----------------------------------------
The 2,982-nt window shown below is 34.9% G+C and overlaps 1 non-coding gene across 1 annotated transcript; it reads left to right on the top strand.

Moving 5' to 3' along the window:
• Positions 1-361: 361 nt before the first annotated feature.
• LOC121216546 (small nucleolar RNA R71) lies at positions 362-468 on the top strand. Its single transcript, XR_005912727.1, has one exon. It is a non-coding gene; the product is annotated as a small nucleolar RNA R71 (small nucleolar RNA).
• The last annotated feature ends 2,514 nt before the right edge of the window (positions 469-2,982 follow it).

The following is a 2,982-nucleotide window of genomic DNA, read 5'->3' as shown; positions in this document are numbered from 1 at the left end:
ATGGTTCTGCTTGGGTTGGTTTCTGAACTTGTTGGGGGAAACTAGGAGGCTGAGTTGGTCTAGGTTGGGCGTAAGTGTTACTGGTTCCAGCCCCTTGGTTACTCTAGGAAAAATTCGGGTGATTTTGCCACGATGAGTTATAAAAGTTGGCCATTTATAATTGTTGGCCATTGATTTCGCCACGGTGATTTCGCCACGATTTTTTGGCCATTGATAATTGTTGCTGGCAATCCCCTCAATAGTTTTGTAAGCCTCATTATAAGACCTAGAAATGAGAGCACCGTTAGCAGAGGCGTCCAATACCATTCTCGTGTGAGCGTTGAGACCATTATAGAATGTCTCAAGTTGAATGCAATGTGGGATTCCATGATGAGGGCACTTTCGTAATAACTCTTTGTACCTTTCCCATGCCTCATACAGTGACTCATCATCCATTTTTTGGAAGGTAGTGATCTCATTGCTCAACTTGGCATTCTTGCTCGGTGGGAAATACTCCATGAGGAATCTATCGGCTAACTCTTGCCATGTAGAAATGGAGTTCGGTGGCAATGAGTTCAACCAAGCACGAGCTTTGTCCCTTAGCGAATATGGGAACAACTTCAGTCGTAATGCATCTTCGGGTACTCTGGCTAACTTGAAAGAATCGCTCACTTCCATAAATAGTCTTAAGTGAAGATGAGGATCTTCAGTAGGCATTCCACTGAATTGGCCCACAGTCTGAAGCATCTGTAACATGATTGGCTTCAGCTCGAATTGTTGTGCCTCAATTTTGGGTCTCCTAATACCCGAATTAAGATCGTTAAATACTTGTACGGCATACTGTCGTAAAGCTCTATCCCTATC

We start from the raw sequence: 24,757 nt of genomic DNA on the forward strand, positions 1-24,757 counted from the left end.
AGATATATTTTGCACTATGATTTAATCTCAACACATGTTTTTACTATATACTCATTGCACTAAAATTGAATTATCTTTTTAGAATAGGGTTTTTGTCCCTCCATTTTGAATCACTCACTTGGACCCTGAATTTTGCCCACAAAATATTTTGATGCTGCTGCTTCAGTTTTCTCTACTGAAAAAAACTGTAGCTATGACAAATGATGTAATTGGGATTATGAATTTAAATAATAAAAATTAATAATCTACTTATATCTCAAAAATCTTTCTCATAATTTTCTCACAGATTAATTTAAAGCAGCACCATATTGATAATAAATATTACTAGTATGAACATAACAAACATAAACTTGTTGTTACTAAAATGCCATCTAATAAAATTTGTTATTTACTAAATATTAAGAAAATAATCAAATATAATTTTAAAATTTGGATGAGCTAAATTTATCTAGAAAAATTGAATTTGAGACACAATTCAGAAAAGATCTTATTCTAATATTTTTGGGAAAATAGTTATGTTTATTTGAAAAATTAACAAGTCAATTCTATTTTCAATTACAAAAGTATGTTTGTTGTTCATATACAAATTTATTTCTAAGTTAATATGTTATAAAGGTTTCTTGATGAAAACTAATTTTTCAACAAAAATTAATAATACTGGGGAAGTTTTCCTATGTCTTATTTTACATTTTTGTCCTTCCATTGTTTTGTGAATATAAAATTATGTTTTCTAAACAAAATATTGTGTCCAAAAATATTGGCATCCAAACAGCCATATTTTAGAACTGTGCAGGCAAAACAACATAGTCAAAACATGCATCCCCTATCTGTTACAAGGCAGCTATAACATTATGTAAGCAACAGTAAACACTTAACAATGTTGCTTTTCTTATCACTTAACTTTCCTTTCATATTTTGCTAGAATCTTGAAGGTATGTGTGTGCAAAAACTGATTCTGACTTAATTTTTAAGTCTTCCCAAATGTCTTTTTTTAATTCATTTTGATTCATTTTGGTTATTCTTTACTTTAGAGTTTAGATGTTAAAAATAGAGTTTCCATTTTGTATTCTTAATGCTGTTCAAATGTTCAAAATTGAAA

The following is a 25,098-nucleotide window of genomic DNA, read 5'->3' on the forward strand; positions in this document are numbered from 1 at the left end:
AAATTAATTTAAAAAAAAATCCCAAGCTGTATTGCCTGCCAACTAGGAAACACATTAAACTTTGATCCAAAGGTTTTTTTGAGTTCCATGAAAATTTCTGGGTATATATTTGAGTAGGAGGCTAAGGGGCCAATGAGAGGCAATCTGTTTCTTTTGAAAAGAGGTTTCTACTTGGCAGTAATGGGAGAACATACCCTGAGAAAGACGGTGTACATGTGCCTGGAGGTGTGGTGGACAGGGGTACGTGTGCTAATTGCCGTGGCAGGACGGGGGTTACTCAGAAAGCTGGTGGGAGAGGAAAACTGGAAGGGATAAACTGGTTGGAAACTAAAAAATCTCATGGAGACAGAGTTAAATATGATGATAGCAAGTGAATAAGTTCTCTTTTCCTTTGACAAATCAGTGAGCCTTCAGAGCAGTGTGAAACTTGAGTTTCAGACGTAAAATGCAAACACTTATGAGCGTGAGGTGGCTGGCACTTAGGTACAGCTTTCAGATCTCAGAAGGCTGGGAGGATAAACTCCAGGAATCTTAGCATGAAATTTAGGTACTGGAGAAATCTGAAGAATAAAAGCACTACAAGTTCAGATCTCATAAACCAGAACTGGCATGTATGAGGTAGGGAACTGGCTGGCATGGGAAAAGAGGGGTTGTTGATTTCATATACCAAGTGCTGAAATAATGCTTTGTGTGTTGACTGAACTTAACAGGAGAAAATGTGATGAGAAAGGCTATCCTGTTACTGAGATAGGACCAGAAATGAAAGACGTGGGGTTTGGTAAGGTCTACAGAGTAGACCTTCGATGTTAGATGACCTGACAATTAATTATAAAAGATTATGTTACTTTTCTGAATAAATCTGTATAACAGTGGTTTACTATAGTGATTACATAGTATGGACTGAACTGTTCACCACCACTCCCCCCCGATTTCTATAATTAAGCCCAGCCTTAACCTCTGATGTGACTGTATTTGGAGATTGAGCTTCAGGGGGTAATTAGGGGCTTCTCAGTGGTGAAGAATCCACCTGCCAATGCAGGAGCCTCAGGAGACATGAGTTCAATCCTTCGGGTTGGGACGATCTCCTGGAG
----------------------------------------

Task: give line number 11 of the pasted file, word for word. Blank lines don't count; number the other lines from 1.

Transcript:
AAATTAATTTAAAAAAAAATCCCAAGCTGTATTGCCTGCCAACTAGGAAACACATTAAACTTTGATCCAAAGGTTTTTTTGAGTTCCATGAAAATTTCTGGGTATATATTTGAGTAGGAGGCTAAGGGGCCAATGAGAGGCAATCTGTTTCTTTTGAAAAGAGGTTTCTACTTGGCAGTAATGGGAGAACATACCCTGAGAAAGACGGTGTACATGTGCCTGGAGGTGTGGTGGACAGGGGTACGTGTGCTAATTGCCGTGGCAGGACGGGGGTTACTCAGAAAGCTGGTGGGAGAGGAAAACTGGAAGGGATAAACTGGTTGGAAACTAAAAAATCTCATGGAGACAGAGTTAAATATGATGATAGCAAGTGAATAAGTTCTCTTTTCCTTTGACAAATCAGTGAGCCTTCAGAGCAGTGTGAAACTTGAGTTTCAGACGTAAAATGCAAACACTTATGAGCGTGAGGTGGCTGGCACTTAGGTACAGCTTTCAGATCTCAGAAGGCTGGGAGGATAAACTCCAGGAATCTTAGCATGAAATTTAGGTACTGGAGAAATCTGAAGAATAAAAGCACTACAAGTTCAGATCTCATAAACCAGAACTGGCATGTATGAGGTAGGGAACTGGCTGGCATGGGAAAAGAGGGGTTGTTGATTTCATATACCAAGTGCTGAAATAATGCTTTGTGTGTTGACTGAACTTAACAGGAGAAAATGTGATGAGAAAGGCTATCCTGTTACTGAGATAGGACCAGAAATGAAAGACGTGGGGTTTGGTAAGGTCTACAGAGTAGACCTTCGATGTTAGATGACCTGACAATTAATTATAAAAGATTATGTTACTTTTCTGAATAAATCTGTATAACAGTGGTTTACTATAGTGATTACATAGTATGGACTGAACTGTTCACCACCACTCCCCCCCGATTTCTATAATTAAGCCCAGCCTTAACCTCTGATGTGACTGTATTTGGAGATTGAGCTTCAGGGGGTAATTAGGGGCTTCTCAGTGGTGAAGAATCCACCTGCCAATGCAGGAGCCTCAGGAGACATGAGTTCAATCCTTCGGGTTGGGACGATCTCCTGGAG